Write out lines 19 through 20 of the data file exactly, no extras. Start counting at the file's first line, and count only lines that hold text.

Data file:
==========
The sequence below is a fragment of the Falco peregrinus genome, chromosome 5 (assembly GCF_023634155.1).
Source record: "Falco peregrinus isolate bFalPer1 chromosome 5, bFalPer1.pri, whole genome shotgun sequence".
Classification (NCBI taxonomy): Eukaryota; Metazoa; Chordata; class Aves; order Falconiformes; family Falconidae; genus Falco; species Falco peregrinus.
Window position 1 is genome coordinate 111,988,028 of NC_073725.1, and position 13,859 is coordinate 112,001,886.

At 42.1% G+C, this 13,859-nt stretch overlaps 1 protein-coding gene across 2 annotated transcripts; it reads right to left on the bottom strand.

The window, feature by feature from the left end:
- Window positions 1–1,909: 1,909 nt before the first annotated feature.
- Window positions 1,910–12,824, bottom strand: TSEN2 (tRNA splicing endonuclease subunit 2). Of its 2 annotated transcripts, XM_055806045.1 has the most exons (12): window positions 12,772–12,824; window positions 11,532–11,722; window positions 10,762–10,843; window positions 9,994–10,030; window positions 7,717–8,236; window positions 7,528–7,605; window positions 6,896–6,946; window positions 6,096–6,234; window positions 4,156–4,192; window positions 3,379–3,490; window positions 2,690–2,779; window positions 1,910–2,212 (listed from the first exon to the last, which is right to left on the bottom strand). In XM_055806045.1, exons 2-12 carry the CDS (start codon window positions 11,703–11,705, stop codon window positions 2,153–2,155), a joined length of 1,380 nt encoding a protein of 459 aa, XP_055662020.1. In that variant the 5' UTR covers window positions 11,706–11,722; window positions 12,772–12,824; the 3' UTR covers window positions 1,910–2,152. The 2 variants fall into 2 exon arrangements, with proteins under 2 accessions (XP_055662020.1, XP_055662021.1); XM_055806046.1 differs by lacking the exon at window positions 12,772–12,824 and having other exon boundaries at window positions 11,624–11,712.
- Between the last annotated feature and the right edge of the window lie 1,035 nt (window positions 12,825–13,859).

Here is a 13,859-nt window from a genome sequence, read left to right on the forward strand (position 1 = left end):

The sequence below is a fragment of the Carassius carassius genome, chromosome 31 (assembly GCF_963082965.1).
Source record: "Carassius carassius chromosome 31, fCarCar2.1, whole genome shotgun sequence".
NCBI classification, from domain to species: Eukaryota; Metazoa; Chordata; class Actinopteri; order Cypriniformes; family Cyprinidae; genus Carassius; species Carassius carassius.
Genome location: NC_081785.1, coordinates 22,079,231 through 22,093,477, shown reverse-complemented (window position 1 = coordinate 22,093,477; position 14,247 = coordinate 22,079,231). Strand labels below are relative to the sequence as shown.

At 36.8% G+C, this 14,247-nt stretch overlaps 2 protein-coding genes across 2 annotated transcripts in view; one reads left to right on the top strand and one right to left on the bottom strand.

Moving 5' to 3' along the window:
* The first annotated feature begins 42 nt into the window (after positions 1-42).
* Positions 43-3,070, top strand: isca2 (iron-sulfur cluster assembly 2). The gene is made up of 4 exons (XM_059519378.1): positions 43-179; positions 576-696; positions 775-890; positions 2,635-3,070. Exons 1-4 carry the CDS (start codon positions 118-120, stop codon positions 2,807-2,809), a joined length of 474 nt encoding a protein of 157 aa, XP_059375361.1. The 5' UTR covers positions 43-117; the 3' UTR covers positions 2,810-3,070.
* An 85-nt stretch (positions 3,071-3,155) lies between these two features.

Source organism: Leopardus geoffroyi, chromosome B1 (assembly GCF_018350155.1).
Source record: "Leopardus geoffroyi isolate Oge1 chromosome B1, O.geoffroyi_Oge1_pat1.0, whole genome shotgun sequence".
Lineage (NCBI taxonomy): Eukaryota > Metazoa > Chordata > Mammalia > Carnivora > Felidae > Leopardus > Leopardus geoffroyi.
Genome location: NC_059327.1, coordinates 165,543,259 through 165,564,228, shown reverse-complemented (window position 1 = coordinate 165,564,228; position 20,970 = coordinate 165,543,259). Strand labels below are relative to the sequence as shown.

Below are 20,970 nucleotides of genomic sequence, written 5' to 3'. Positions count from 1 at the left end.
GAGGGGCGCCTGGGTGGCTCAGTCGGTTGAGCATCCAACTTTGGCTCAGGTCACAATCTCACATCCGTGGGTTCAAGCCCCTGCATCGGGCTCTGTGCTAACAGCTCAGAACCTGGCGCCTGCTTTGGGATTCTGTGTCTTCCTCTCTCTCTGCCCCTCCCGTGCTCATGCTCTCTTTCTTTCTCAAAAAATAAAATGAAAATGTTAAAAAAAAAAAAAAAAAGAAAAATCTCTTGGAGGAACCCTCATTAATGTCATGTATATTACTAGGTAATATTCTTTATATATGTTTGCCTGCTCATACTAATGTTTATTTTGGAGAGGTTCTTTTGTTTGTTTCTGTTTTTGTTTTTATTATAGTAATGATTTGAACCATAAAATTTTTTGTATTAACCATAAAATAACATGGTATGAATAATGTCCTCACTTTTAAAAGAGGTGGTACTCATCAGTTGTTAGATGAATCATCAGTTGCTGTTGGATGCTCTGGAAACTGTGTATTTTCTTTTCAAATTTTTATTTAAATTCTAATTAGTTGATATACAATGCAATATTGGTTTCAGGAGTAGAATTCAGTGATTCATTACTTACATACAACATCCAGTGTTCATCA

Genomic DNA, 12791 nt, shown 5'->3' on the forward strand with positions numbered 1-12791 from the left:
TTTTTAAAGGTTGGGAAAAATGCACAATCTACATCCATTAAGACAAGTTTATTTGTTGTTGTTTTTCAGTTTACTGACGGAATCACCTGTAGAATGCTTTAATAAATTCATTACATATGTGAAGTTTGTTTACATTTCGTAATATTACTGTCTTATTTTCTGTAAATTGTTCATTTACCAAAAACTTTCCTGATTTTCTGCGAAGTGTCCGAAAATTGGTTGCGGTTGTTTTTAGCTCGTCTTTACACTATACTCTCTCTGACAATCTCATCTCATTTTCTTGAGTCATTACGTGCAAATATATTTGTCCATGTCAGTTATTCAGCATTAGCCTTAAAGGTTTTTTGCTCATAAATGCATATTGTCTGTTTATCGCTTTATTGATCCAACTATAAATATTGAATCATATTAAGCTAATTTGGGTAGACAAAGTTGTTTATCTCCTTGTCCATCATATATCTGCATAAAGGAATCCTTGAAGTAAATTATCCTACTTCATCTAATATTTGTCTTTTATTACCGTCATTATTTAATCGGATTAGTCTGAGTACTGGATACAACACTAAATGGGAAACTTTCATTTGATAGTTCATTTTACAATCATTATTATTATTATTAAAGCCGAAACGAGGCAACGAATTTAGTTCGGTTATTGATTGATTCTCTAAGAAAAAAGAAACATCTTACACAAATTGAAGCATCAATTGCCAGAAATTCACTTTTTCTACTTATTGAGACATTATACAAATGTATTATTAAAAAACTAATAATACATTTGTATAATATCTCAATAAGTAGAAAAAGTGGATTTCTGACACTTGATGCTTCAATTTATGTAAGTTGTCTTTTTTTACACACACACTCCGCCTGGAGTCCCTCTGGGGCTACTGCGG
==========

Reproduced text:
* An 85-nt stretch (positions 3,071-3,155) lies between these two features.

Source organism: Leopardus geoffroyi, chromosome B1 (assembly GCF_018350155.1).